Little River Co-op Launches Chef CSA for Local Restaurants

Keep New Times Free
I Support
  • Local
  • Community
  • Journalism
  • logo

Support the independent voice of Miami and help keep the future of New Times free.

For anyone who's into fresh food or locally grown produce, community-supported agriculture is a godsend. Benefitting both farms and consumers, it is the locavore's solution to corporate farming.

Now, one of Miami's most notable farms has introduced a twist on the traditional CSA: a restaurant-focused program. Dubbed a "Chef Share," Little River Cooperative is introducing the seasonal option, which offers a larger amount of produce for culinarians who want to plan menu items around South Florida's growing season. 

"We created the chef CSA as a response to all of the requests for produce that we get through the season from chefs all over town who are looking for fresh local product," says Tiffany Noé, co-owner of Little River along with Muriel Olivares. "Despite having an agricultural district nearby (Homestead) Miami is pretty lacking in diverse farms growing organic produce for the local market, so we can’t grow anywhere near enough food for all of the current demand, especially from chefs who are inspired by our unique tropical seasons and the growing farm to table movement."

She adds that the program is an ideal way to get used to South Florida's actual growing season and learn what flourishes in our unusual weather, that way, chefs can cook with the local seasons instead of following national trends.

"The idea came to us one day while we were working at the farm, and brainstorming ways to be able to sell to more of the chefs who wanted produce, and then we did a bit of research and realized that it's not a new idea and a handful of CSA farms around the country offer similar programs," says Noé. "We are so excited about growing for the chefs that have signed up and seeing what they create with our harvest!"

The number of slots for the program is limited, as the farm can only grow so much produce. But there are still slots available, says Noé.

"We also think it's a good plan for private chefs and catering companies who are looking to add local produce to their offerings," she explains. "We really want to use this program as a way to give more and more chefs access to local food so we’re pushing our limits in terms of how much we can grow, plus we will be supplementing with goods from other local farms, like French Farms in Homestead that grows lots of colorful carrots, broccoli, romanesco, and the best lettuce we have found so far, and LNB Groves who specializes in organic tropical fruits."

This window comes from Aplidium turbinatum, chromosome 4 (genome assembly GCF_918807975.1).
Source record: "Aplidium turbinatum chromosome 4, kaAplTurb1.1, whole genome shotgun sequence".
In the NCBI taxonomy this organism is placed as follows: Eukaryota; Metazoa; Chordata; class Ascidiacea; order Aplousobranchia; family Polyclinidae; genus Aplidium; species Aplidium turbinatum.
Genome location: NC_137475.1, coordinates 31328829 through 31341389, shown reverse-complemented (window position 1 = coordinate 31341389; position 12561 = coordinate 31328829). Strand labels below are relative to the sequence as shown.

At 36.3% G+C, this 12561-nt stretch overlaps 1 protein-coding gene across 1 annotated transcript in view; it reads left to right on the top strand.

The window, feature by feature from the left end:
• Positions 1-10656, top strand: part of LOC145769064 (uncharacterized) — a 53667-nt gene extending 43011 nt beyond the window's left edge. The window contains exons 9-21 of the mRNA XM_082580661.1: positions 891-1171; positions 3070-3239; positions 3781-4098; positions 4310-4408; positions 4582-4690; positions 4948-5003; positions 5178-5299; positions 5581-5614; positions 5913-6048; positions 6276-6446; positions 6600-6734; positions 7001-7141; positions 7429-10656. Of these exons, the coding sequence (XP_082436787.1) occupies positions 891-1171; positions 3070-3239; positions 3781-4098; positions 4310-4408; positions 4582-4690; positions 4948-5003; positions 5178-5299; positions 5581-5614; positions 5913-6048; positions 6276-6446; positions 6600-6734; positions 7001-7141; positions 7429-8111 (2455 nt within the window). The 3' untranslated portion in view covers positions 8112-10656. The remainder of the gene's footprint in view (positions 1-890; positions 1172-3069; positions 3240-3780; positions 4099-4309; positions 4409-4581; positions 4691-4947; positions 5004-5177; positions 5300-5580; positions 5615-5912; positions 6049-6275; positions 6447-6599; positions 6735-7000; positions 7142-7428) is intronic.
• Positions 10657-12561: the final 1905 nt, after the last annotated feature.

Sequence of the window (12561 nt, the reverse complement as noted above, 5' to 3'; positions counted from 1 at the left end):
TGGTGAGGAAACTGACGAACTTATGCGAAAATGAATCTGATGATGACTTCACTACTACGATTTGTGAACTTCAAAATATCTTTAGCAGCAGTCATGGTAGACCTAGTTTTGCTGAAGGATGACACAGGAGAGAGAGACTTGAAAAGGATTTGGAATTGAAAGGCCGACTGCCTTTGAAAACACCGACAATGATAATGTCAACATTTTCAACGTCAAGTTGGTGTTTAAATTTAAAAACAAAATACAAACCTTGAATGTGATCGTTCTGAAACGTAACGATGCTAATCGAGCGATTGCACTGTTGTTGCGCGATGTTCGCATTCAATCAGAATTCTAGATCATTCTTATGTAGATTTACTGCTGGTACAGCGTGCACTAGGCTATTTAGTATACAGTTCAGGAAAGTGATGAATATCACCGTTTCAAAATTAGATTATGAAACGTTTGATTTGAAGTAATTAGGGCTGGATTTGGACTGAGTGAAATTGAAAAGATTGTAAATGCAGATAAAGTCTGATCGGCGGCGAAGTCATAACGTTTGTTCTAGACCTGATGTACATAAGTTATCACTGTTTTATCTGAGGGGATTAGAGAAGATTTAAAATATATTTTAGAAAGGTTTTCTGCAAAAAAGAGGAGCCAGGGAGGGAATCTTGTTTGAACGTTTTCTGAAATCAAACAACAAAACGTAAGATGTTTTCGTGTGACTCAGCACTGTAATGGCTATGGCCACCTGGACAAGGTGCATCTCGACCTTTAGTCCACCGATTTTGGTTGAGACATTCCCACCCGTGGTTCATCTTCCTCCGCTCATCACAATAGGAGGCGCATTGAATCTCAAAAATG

The program is $1,200, and produce is delivered to the restaurant or home weekly from December through February. So what would a Chef Share include? Obviously it will change based on the week, but Little River offers this example:

  • 5 bunches of fresh greens
  • 3 bunches of carrots
  • 5 pounds of Thai eggplants
  • 4 bunches purslane
  • 2 pounds of mixed baby green and red veined sorrel
  • 2 bunches of lemongrass 
  • 6 grapefruit
  • 5 bunches of herbs
  • 1 clam shell mixed edible flowers

"Each chef that participates in the CSA is going to receive a weekly delivery fresh from the farm (most likely delivered by a farmer, Muriel or Tiffany) that will also include basic information about all of the ingredients they have received, especially the ones that they may not be familiar with," explains Noé. "Produce deliveries will include traditional veggies like kale, romanesco, baby greens, heirloom tomatoes, and multicolored carrots and it will also include things we know chefs, in particular, are more interested in like edible flowers, red veined sorrel, fresh herbs, and unique tropical ingredients like fresh ginger root, starfruit, purslane, and loquats."

Just imagine what those ingredients would look like on a menu.

Little River CSA is accepting new members through October. You can learn more and sign up at littlerivercooperative.com.

Keep Miami New Times Free... Since we started Miami New Times, it has been defined as the free, independent voice of Miami, and we would like to keep it that way. Offering our readers free access to incisive coverage of local news, food and culture. Producing stories on everything from political scandals to the hottest new bands, with gutsy reporting, stylish writing, and staffers who've won everything from the Society of Professional Journalists' Sigma Delta Chi feature-writing award to the Casey Medal for Meritorious Journalism. But with local journalism's existence under siege and advertising revenue setbacks having a larger impact, it is important now more than ever for us to rally support behind funding our local journalism. You can help by participating in our "I Support" membership program, allowing us to keep covering Miami with no paywalls.

We use cookies to collect and analyze information on site performance and usage, and to enhance and customize content and advertisements. By clicking 'X' or continuing to use the site, you agree to allow cookies to be placed. To find out more, visit our cookies policy and our privacy policy.


Join the New Times community and help support independent local journalism in Miami.


Join the New Times community and help support independent local journalism in Miami.